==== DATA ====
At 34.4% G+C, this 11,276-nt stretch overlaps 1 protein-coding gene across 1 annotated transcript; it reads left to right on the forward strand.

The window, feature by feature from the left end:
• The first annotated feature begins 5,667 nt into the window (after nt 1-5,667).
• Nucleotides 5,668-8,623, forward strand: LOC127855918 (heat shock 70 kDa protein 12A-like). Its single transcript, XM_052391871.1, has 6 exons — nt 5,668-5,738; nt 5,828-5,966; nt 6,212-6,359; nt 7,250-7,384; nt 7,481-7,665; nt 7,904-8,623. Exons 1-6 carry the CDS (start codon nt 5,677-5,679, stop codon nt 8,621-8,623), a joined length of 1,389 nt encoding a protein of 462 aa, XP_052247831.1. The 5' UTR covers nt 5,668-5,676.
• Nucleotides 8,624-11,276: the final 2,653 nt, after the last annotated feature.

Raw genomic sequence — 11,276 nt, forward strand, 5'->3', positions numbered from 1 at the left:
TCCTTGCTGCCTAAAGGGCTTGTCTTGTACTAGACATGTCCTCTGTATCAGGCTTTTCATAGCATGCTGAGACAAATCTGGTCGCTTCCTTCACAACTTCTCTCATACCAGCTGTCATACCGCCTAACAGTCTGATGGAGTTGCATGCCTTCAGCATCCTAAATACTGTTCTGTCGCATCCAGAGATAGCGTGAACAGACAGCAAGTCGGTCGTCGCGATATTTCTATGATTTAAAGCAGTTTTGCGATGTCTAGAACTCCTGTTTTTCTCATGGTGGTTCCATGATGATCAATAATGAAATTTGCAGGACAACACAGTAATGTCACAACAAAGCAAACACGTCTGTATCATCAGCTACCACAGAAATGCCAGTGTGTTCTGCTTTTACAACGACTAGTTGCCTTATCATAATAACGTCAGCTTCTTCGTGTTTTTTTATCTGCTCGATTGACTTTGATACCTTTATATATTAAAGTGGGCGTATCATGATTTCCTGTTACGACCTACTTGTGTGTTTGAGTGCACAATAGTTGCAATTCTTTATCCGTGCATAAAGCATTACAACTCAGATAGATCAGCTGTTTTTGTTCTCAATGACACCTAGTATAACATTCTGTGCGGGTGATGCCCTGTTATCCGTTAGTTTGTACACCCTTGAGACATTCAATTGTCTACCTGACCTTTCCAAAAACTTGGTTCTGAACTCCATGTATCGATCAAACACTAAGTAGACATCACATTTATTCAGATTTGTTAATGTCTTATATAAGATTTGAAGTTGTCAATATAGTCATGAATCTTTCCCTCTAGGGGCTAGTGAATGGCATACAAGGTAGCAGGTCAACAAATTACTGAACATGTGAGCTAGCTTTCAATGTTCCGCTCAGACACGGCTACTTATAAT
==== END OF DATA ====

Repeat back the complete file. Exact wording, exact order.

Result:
At 34.4% G+C, this 11,276-nt stretch overlaps 1 protein-coding gene across 1 annotated transcript; it reads left to right on the forward strand.

The window, feature by feature from the left end:
• The first annotated feature begins 5,667 nt into the window (after nt 1-5,667).
• Nucleotides 5,668-8,623, forward strand: LOC127855918 (heat shock 70 kDa protein 12A-like). Its single transcript, XM_052391871.1, has 6 exons — nt 5,668-5,738; nt 5,828-5,966; nt 6,212-6,359; nt 7,250-7,384; nt 7,481-7,665; nt 7,904-8,623. Exons 1-6 carry the CDS (start codon nt 5,677-5,679, stop codon nt 8,621-8,623), a joined length of 1,389 nt encoding a protein of 462 aa, XP_052247831.1. The 5' UTR covers nt 5,668-5,676.
• Nucleotides 8,624-11,276: the final 2,653 nt, after the last annotated feature.

Raw genomic sequence — 11,276 nt, forward strand, 5'->3', positions numbered from 1 at the left:
TCCTTGCTGCCTAAAGGGCTTGTCTTGTACTAGACATGTCCTCTGTATCAGGCTTTTCATAGCATGCTGAGACAAATCTGGTCGCTTCCTTCACAACTTCTCTCATACCAGCTGTCATACCGCCTAACAGTCTGATGGAGTTGCATGCCTTCAGCATCCTAAATACTGTTCTGTCGCATCCAGAGATAGCGTGAACAGACAGCAAGTCGGTCGTCGCGATATTTCTATGATTTAAAGCAGTTTTGCGATGTCTAGAACTCCTGTTTTTCTCATGGTGGTTCCATGATGATCAATAATGAAATTTGCAGGACAACACAGTAATGTCACAACAAAGCAAACACGTCTGTATCATCAGCTACCACAGAAATGCCAGTGTGTTCTGCTTTTACAACGACTAGTTGCCTTATCATAATAACGTCAGCTTCTTCGTGTTTTTTTATCTGCTCGATTGACTTTGATACCTTTATATATTAAAGTGGGCGTATCATGATTTCCTGTTACGACCTACTTGTGTGTTTGAGTGCACAATAGTTGCAATTCTTTATCCGTGCATAAAGCATTACAACTCAGATAGATCAGCTGTTTTTGTTCTCAATGACACCTAGTATAACATTCTGTGCGGGTGATGCCCTGTTATCCGTTAGTTTGTACACCCTTGAGACATTCAATTGTCTACCTGACCTTTCCAAAAACTTGGTTCTGAACTCCATGTATCGATCAAACACTAAGTAGACATCACATTTATTCAGATTTGTTAATGTCTTATATAAGATTTGAAGTTGTCAATATAGTCATGAATCTTTCCCTCTAGGGGCTAGTGAATGGCATACAAGGTAGCAGGTCAACAAATTACTGAACATGTGAGCTAGCTTTCAATGTTCCGCTCAGACACGGCTACTTATAAT